The problem of Islamic groups and powerful Muslim individuals taking over schools by various means and turning them into extremist Islamic indoctrination centres is proving to be more widespread than we originally assumed. Despite creative whining and Taqiyya (dissembling for Islam) such as that practised by Salma Yaqoob of Birmingham, this problem is not showing signs of going away. Not only have the number of schools where allegations of Islamic takeover apparently increased, there are also rumours that this problem may not be confined to one British city.
The cases is also beginning to reveal just how deep has been the penetration by Islamists of the state agencies that are supposed to monitor schools. This penetration of Ofsted is alleged by the National Secular Society in an article on their website. It makes worrying reading.
There is one element of the National Secular Society’s article that I disagree with and that was their conflating of Fundamentalist Christians and Fundamentalist Muslims. There is a huge difference. Although I disagree with Christian fundamentalism I support the right of parents to send their children to a school where they learn the ‘Young Earth’ theory of evolution, rather than the standard theory, if that is what the parents choose. A person who has been to a Christian fundamentalist school may have gaps in their scientific knowledge which may influence their later choice of career, but unlike the product of an Islamic school is unlikely to believe that their god told them to explode themselves on a bus. It is false equality to compare Christian schools, even those at the stricter end of the scale, with those Islamic schools that are teaching gyno-hatred, sedition and religious supremacism.
Here’s part of the article from the National Secular Society website
“The National Secular Society has expressed concern that inspectors with extremist views are working for the body responsible for inspecting Muslims and Christian independent schools.
An investigation carried out by the Sun on Sunday found that the Bridge Schools Inspectorate, which inspects schools belonging to the Christian Schools’ Trust and the Association of Muslim Schools throughout England, contains a number of fundamentalist Christians and Muslim hardliners.
The newspaper claims that one of its inspectors, Ibrahim Hewitt, compares gay people with paedophiles, and in his book, What Does Islam Say?, claims “fornicators” should be given 100 lashes.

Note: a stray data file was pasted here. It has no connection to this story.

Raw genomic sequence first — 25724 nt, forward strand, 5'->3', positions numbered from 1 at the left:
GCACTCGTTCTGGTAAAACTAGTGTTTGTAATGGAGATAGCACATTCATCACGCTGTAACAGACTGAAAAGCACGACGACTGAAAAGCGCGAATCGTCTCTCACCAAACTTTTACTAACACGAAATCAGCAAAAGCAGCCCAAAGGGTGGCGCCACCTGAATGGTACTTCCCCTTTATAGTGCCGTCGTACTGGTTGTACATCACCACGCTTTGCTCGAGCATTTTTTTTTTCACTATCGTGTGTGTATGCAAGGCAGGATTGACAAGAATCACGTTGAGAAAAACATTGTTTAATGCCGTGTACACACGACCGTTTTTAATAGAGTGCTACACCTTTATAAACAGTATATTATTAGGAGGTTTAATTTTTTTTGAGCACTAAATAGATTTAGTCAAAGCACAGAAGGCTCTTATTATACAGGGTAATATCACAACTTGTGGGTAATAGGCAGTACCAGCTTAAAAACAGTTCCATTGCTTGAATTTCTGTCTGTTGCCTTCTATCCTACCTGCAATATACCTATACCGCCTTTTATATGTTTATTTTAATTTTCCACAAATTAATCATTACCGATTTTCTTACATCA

Mr Hewitt, who also runs the private Al-Aqsa primary in Leicester, is also chair of the charity Interpal, which the US claims is “a global terrorist entity”, but is allowed by the Charity Commission to operate legally in the UK.
Another BSI inspector, Tahir Alam, is a former leader of the fundamentalist group HIKAM, an organisation which has aspired to turn Britain into an Islamic state. He is an alleged ringleader of the “plot” to seize control of community schools and academies in Birmingham by forcing out unsympathetic governors and headteachers, with a view to ensuring schools are run on “Islamic principles”. Mr Alam has denied any plot exists.
One of the BSI’s trustees, Mohamed Mukadam, is quoted as saying that Muslims who abandon their faith should be put to death.
Another trustee, David Freeman, an ex-chair of the Christian Schools Trust, was behind the King’s School in Witney which used Accelerated Christian Education curriculum, noted for its emphasis on the most extreme form of young-Earth creationism and famed, until 2013, for teaching in science that the existence of the Loch Ness monster was evidence against evolution.
According to the BSI’s website, the inspection body “provides an opportunity for cooperation between faith groups to establish a specialist faith schools inspectorate which respects their distinctive ethos.” The BSI says its inspection teams are led by highly experienced retired inspectors “who understand the distinctive characteristics of faith based education.”
Not all fundamentalisms have the same social, cultural or political impact as each other. A person educated at a strict Haredi Jewish school, may believe the world is under 10,000 years old but is unlikely to want to leave this school wanting to do harm to others. This is plainly not the case with many of these Islamic schools. They are turning out, and will continue to turn out those who are primed for hatred and Jihad.
All religious fundamentalisms can be a problem, but the problems they cause are not always the same, some are relatively easy to deal with but some are not. A lack of scientific knowledge could be made up later on, or a person could be exposed to different points of view post-18, but these are minor problems when compared to the sort of women hating, Britain hating seditionaries that Islamic schools are going to turn out. What problem do you think would be the hardest to deal with? My view is that it is the second problem that is more dangerous and more in need of urgency in combating it.
Although I normally believe in one law for all, that should not mean that we should treat dangerous ideologies and religions the same as those ideologies and religions that behave peaceably, loyally and honestly.